The topic of racial diversity has grown louder and stronger in recent years. As a fourth generation Chinese-American woman who was born and raised in Hawaii and currently lives in the Pacific Northwest, I am happy that race and ethnicity are being brought into the forefront, and that there are movements across the nation to increase awareness about these issues. What bothers me still, however, is that even though there is an increased awareness, there is also a sense of dismissal or skepticism around the importance of addressing these topics.
In my graduate-level counselor-training program, there was only a single course on social justice and culture sensitivity. Most students thought something along the lines of, “If the client doesn’t bring it up, then perhaps I won’t have to address it,” or, “This may not be important to me because I don’t plan on working with ethnic minorities.” Being in the helping profession, however, should never be centered on a client ensuring that their counselor, pastor, or confidante is the one who is comfortable. On the contrary, it is the requirement of the helper to develop a strong rapport and ensure that the help-seeker sitting across from you has found a safe environment where he or she can tell you anything without fear of judgment. But if those of us within the role of helpers are not addressing the difficult topics or calling out the elephant in the room, then how can those that seek our help ever feel safe enough to confide in us?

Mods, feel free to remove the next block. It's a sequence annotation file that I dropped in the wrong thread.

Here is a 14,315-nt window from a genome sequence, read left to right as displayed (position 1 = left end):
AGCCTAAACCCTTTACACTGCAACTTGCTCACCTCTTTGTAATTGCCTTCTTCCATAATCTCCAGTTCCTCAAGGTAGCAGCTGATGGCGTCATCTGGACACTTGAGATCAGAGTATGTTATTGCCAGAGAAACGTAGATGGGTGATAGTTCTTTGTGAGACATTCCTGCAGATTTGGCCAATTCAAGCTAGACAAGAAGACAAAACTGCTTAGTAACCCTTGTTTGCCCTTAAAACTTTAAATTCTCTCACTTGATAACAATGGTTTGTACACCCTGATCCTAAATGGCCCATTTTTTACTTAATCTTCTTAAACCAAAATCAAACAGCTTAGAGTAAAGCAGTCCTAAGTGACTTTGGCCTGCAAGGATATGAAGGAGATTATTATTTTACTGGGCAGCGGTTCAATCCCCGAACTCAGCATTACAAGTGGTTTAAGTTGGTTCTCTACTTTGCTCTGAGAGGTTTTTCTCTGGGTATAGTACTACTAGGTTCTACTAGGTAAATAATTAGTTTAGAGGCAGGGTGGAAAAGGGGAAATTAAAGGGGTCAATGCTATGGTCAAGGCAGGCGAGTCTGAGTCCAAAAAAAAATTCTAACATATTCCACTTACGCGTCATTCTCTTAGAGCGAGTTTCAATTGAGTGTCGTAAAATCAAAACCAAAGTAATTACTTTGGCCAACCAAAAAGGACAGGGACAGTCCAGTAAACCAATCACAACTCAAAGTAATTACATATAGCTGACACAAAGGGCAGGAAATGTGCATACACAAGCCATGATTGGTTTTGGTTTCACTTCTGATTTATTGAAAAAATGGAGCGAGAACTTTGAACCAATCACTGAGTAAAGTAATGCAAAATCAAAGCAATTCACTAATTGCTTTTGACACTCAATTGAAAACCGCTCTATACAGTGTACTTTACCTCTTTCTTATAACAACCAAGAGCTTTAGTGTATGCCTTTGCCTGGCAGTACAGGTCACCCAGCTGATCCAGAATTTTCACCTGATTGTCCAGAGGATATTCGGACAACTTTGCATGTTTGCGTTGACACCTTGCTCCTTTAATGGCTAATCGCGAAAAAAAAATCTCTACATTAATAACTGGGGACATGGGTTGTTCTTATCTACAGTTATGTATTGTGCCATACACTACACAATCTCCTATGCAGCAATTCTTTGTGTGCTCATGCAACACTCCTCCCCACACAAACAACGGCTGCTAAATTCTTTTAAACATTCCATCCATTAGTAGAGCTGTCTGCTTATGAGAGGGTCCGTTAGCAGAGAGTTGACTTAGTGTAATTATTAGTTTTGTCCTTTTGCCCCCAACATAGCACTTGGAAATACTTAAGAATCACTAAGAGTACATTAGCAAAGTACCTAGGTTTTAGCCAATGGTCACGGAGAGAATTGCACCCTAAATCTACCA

As I neared the end of my program, I became frustrated with the lack of race and ethnicity being spoken about openly in my classes. It was not only the lack of it in classes, but also the blissful ignorance from my classmates whenever I spoke about how living in Hawaii was very different than the Pacific Northwest after making adjustments to my diet, altering my lifestyle, and even on occasion being “exotified” by random men passing me on the street, who would look at me as though I was a commodity and then make comments such as, “I want one of those.” I did not move to the Pacific Northwest expecting my life to be exactly as it was in Hawaii. Moving was my choice, and I knew that there would be times of discomfort and frustration. I had merely wanted my classmates to acknowledge that the frustration I experienced was due to being of a different race than they were.
I had similar feelings of frustration when I attended conferences, and although there were many workshop options for addressing culture, I still sensed that there was a fear of labeling race and talking about it openly. The message I constantly received was that people in the helping profession needed to develop a sense of inclusivity and ignore very blatant differences between others such as skin color. The message was to become racially colorblind. In reality, though, addressing race and racial trauma, and acknowledging key cultural differences, can assist those in the helping profession to better understand another’s experience. Colorblindness is meant to be inclusive, as it emphasizes treating individuals as equally as possible without paying attention to race, culture, and ethnicity. In actuality, however, this type of ideology leads to evasiveness and encourages the continual unawareness of the existence of racism, turning its eye from acknowledging differences between racial groups.